Chuck rejects call to send disabled persons' appeals to CCJSunday, July 25, 2021
KINGSTON, Jamaica — Minister of Justice, Delroy Chuck, has dismissed a suggestion from Opposition Senator Floyd Morris that the implementation of the Disabilities Act will require disabled persons to have access to the Caribbean Court of Justice (CCJ).
The minister told Observer Online that it was the first time that he was hearing the argument, but dismissed it because he said there was really no difference between the cost of appealing to the Privy Council in London, or to the CCJ.
“The truth of the matter is that the expense is no different from that of the CCJ now, because everything is being done virtually. So that's not a good argument,” he said.
He said that he was not aware, either, of a virtual conference of regional bodies representing persons with disabilities, nor of an issue in relation to whether or not the participating countries wished for a disconnect from the UK Privy Council to join the controversial CCJ for that purpose.
“It appears to be another argument to justify shifting from the Privy Council to the CCJ. It was never raised with me,” he added.
During his contribution to the annual State of the Nation (SON) debate in the Senate on Friday, Senator Morris said that while he welcomed Parliament's affirmation of the long delayed regulations for the Disabilities Act, which was passed during the administration of former Prime Minister Portia Simpson Miller in 2014, he wanted to be assured of their implementation.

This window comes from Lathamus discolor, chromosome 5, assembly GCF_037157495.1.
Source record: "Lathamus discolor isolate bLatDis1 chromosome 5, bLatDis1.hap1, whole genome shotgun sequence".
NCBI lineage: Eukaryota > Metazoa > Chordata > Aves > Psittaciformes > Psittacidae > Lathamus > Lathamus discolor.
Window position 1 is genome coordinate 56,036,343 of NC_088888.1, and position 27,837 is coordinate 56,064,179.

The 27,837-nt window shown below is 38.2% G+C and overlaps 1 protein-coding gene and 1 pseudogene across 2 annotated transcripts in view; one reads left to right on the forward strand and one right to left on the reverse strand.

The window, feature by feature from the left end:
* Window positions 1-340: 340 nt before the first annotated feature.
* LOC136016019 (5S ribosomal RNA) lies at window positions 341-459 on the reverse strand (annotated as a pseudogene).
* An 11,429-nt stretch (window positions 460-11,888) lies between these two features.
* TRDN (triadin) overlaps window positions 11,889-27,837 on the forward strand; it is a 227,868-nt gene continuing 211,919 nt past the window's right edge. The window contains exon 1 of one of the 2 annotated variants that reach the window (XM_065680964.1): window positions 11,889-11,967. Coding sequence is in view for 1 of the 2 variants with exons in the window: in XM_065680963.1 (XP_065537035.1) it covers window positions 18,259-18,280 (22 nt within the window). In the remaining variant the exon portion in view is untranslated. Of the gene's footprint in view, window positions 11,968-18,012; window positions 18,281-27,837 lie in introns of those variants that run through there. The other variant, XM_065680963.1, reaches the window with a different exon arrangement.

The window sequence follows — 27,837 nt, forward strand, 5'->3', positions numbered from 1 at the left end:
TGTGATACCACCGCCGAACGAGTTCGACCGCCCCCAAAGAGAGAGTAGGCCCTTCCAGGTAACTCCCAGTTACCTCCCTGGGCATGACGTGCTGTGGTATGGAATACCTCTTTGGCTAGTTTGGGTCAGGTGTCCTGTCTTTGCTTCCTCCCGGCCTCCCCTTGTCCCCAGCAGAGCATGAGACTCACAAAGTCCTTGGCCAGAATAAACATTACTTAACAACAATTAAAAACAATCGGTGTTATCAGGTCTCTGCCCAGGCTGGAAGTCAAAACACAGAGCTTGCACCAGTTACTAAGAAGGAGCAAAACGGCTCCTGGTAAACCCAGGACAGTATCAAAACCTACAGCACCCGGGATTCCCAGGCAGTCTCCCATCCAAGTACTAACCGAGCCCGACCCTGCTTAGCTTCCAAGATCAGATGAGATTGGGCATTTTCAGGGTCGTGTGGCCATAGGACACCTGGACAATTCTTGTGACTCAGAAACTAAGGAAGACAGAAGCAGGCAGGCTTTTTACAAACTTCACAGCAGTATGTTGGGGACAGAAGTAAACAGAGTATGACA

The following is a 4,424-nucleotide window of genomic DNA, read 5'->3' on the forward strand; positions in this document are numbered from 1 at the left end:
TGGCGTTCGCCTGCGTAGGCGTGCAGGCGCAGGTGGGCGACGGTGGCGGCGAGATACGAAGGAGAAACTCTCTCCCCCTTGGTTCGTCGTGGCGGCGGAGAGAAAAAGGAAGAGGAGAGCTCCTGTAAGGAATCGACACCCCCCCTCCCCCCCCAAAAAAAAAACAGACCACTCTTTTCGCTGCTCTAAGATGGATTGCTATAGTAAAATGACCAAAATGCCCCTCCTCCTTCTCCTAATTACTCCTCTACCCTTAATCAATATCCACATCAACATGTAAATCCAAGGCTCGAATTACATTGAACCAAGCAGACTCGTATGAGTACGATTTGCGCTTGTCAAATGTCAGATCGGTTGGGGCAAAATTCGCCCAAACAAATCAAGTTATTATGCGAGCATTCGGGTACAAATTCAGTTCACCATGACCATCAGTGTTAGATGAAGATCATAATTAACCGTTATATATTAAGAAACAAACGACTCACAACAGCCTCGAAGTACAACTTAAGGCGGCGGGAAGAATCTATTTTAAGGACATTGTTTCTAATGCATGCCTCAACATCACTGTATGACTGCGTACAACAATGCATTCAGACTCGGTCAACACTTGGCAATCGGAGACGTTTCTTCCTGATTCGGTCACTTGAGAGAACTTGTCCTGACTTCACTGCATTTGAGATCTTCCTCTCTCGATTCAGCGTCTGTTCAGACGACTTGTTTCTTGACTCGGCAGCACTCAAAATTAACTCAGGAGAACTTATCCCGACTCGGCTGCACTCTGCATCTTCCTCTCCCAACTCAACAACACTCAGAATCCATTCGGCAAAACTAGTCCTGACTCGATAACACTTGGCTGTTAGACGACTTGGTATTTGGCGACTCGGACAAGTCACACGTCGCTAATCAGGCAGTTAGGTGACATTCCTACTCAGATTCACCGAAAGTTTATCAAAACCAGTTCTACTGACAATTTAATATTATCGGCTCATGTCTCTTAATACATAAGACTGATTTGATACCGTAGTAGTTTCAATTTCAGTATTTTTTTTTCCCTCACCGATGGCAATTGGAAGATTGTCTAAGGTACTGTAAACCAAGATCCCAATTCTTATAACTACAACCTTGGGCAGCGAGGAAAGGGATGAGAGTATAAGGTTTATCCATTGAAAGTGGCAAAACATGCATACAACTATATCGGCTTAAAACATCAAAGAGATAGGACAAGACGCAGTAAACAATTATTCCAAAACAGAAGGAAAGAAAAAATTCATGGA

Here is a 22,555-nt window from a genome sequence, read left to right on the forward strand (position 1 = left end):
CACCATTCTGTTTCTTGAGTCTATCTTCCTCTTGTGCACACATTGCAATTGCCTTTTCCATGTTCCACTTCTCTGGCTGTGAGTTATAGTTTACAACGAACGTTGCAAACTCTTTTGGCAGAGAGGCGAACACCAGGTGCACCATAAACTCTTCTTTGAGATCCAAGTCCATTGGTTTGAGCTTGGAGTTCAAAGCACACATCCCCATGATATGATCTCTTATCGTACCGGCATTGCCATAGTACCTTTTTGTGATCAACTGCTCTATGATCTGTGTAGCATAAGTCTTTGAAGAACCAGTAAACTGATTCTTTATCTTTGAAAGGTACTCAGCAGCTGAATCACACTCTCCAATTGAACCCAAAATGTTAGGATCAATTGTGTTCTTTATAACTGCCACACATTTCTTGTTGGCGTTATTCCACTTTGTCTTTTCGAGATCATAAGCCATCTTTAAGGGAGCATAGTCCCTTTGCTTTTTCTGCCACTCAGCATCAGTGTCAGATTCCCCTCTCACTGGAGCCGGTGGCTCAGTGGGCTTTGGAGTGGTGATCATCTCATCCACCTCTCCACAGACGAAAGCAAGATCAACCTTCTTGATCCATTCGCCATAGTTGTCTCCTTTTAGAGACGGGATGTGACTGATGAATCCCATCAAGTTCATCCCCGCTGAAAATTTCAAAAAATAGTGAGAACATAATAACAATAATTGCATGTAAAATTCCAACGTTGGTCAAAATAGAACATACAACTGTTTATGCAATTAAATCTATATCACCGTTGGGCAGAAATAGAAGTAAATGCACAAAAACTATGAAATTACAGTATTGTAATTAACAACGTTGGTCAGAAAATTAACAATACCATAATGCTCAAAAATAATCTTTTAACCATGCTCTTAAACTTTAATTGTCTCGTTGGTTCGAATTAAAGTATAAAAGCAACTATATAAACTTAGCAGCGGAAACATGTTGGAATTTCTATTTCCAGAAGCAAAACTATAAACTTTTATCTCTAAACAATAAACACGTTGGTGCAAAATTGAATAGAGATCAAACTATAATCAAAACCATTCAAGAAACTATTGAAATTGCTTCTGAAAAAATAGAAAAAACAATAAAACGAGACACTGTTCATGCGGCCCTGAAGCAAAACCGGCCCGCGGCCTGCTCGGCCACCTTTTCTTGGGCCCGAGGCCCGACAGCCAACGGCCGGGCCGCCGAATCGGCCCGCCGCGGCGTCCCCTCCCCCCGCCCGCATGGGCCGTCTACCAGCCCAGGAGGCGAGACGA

“I want to say to the minister, that I am prepared to work with you in terms of the implementation, but I want to hear now, the appointed day for the legislation to come into effect to be announced,” he told the Senate.
However, he conceded that the Opposition wants to take the issue much further, by seeking the assurance of the Government that it will reverse its position against the CCJ as Jamaica's final appellate court.
He sought to justify the claim stating that persons with disabilities would not be able to finance appeals to the Privy Council, which is based in London.
“What a progressive step the (Jamaican) Government would make, if it took the decision to establish the CCJ as a final court of appeal,” he said.
The regulations for the Disabilities Act, which was passed in 2014, were affirmed by Parliament last week. The Act is aimed at protecting the rights of persons with disabilities.
Now you can read the Jamaica Observer ePaper anytime, anywhere. The Jamaica Observer ePaper is available to you at home or at work, and is the same edition as the printed copy available at https://bit.ly/epaper-login